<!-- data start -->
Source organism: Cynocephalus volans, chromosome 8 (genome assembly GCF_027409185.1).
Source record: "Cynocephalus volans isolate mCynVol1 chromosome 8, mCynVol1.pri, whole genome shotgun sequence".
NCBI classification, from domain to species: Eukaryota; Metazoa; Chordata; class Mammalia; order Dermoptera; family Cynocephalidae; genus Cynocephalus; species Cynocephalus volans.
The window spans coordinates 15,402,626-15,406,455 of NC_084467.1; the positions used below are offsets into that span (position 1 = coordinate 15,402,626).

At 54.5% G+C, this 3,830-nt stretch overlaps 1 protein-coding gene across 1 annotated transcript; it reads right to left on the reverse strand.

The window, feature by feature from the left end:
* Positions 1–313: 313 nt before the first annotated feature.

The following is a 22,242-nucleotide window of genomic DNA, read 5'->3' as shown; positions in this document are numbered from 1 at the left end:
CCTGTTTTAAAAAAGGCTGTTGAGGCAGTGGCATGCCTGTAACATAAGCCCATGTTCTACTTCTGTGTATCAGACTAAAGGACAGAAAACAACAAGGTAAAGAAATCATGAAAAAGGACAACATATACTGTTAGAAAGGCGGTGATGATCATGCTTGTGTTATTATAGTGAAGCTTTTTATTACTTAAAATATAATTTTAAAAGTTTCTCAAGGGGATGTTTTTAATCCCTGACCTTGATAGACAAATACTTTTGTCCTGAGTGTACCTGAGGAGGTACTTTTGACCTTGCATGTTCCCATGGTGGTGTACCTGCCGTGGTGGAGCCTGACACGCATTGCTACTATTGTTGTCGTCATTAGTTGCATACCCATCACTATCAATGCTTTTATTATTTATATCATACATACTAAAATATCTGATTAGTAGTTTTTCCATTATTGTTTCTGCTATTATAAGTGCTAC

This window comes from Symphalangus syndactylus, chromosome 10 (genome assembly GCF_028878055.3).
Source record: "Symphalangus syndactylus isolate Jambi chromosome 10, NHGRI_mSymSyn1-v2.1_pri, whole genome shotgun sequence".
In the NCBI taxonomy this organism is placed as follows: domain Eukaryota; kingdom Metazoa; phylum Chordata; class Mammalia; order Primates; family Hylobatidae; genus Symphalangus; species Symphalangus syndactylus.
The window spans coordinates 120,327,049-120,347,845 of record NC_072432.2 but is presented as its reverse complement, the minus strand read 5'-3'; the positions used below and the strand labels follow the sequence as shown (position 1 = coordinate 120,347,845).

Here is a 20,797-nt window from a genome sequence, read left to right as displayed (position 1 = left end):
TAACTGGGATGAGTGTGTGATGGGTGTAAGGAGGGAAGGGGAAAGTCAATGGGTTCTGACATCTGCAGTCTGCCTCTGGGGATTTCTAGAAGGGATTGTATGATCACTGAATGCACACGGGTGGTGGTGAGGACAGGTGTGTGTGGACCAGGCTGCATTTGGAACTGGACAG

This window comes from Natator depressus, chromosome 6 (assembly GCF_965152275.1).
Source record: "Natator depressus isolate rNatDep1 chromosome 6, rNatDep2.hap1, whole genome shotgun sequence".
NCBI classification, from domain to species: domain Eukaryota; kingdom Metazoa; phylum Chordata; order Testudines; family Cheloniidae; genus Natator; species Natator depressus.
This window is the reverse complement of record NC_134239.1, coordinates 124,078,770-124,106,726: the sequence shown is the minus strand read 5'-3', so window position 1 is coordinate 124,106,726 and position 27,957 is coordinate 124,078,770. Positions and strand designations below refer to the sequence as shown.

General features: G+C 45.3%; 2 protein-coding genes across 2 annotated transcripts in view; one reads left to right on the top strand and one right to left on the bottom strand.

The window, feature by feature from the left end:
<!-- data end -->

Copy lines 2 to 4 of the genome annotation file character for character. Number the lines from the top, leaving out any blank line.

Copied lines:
Source record: "Cynocephalus volans isolate mCynVol1 chromosome 8, mCynVol1.pri, whole genome shotgun sequence".
NCBI classification, from domain to species: Eukaryota; Metazoa; Chordata; class Mammalia; order Dermoptera; family Cynocephalidae; genus Cynocephalus; species Cynocephalus volans.
The window spans coordinates 15,402,626-15,406,455 of NC_084467.1; the positions used below are offsets into that span (position 1 = coordinate 15,402,626).